Brought to you by the school of thought that was against intervention because it was an ‘internal Syrian problem’. Now it is against intervention because, well, it is just against intervention. The truth is that you are against intervention because you wish for Assad to slaughter his opponents and you forgive Hezbollah because it does that which you support – murder Israelis.

        Reply to Comment
        • aristeides

          Load of bullshit, K9.

          You possess rational faculties, but Zionism has ruined them.

          Reply to Comment
          • Kolumn9

            Says the man who thinks that Hezbollah is going to Syria to massacre Sunnis as part of its supposed mission of defending Lebanon from Israel. Not even the Lebanese buy this load of crap.

            Reply to Comment
    4. Yaron

      The author quickly draws the conclusion that accepting refugees from Syria means intervention and dismisses it comparing war refugees to political and economic refugees from Africa. But there is a difference between aid and intervention. Turkey and Jordan received refugees without being dragged into the war, even though it is not easy. I would be happy if even a symbolic gesture would be made to help the Syrians. This would certainly help Israel leave its ‘living with its back to the Middle East’ mentality in the long run. But I know I may as well talk to a wall…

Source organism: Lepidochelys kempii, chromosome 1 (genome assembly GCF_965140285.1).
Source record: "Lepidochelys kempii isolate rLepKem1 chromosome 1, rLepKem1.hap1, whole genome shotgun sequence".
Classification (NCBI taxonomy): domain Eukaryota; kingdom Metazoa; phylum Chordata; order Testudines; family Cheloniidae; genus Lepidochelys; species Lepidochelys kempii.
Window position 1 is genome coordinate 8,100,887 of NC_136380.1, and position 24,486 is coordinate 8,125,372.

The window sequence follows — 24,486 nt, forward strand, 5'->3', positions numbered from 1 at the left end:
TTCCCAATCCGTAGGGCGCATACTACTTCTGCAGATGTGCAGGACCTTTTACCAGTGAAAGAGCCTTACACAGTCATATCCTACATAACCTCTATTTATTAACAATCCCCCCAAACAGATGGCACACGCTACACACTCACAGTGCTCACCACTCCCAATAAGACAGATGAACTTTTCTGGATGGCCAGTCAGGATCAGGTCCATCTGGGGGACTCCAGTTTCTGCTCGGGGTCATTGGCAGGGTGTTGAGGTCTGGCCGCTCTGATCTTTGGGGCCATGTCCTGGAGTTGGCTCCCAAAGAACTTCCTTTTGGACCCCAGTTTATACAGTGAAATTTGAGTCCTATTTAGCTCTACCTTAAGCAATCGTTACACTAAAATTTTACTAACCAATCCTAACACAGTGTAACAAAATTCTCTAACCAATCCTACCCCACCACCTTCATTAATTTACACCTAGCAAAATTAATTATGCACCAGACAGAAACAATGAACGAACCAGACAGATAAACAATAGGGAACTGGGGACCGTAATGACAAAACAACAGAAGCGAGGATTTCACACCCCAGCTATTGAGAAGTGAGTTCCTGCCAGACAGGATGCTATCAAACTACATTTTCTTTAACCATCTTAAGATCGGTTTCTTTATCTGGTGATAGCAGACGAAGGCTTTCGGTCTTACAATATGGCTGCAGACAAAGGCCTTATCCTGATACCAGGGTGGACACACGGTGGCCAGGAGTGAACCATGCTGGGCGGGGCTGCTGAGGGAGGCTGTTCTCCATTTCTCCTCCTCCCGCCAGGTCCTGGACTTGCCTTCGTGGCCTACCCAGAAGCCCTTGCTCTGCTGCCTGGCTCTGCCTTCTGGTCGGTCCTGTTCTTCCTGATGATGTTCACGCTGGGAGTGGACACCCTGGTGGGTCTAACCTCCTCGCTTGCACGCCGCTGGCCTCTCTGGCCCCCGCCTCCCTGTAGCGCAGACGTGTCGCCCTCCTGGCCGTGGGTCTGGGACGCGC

Reply to Comment
    5. Boro

      Why everybody see violence as the only mean to solve the Syrian issue.
      What started as an internal/small Syrian problem turned to become a global war, or an introduction to a third world war.

      Why everybody see Hizbulla as the problem (Hizbulla is a small melisha) that has a bloody history with Israel.

      just try to be rational and remember Media is not biased about wts happening in Syria and with war only suffering come, nothing els

      Reply to Comment